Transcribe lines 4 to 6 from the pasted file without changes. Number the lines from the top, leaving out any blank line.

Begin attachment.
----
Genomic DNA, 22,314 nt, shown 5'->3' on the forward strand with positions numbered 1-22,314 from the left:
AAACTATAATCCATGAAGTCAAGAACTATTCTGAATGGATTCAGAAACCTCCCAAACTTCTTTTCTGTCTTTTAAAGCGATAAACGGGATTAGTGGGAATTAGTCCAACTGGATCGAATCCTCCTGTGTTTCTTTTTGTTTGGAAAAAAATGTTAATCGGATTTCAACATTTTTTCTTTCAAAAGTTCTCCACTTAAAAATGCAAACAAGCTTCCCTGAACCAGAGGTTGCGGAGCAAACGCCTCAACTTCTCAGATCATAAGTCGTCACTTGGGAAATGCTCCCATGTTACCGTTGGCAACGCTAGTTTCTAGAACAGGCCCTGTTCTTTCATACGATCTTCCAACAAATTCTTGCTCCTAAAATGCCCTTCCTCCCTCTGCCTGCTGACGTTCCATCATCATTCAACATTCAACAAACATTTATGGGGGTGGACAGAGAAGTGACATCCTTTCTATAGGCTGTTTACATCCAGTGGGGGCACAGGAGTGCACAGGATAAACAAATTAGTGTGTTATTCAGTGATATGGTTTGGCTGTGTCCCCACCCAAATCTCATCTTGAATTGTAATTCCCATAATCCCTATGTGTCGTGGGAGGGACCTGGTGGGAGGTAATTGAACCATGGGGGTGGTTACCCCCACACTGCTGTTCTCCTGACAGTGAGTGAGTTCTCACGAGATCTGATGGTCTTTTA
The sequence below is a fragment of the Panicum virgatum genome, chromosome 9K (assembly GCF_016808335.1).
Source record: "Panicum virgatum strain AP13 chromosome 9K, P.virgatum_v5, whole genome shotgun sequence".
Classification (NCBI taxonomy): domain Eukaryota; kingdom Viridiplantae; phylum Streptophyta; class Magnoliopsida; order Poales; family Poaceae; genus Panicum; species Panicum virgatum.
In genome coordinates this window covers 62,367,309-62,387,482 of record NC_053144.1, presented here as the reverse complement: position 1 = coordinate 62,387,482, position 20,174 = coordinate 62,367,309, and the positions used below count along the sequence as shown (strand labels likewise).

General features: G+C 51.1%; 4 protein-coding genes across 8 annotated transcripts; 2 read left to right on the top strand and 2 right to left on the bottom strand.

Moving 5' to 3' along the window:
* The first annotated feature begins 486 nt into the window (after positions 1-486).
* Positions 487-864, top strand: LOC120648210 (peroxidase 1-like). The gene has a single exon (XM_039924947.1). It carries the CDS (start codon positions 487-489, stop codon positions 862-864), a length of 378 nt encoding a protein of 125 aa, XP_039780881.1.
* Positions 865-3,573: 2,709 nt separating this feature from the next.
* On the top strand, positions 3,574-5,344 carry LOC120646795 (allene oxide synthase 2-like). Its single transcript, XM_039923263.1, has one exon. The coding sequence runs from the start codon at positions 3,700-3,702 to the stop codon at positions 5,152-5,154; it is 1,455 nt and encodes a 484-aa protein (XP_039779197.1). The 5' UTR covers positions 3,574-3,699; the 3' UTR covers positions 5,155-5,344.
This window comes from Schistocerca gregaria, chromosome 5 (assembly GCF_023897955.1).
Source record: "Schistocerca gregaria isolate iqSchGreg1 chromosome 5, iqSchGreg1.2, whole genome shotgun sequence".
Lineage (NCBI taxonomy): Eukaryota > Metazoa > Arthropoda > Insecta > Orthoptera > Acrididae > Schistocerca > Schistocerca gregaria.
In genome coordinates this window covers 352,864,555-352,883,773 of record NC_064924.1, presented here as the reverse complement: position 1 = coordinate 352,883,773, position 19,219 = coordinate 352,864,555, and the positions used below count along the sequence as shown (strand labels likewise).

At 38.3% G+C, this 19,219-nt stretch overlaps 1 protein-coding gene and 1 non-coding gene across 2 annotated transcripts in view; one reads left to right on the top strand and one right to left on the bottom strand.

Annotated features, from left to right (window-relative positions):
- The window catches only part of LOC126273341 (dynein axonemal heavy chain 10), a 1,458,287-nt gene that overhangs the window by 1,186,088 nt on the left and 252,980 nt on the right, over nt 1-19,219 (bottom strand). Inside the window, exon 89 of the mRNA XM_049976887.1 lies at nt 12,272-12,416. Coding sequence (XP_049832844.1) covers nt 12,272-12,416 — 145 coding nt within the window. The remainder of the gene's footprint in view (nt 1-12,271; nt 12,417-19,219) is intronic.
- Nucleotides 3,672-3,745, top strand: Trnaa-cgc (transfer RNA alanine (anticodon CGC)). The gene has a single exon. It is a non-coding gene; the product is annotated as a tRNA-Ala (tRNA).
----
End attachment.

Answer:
Source record: "Panicum virgatum strain AP13 chromosome 9K, P.virgatum_v5, whole genome shotgun sequence".
Classification (NCBI taxonomy): domain Eukaryota; kingdom Viridiplantae; phylum Streptophyta; class Magnoliopsida; order Poales; family Poaceae; genus Panicum; species Panicum virgatum.
In genome coordinates this window covers 62,367,309-62,387,482 of record NC_053144.1, presented here as the reverse complement: position 1 = coordinate 62,387,482, position 20,174 = coordinate 62,367,309, and the positions used below count along the sequence as shown (strand labels likewise).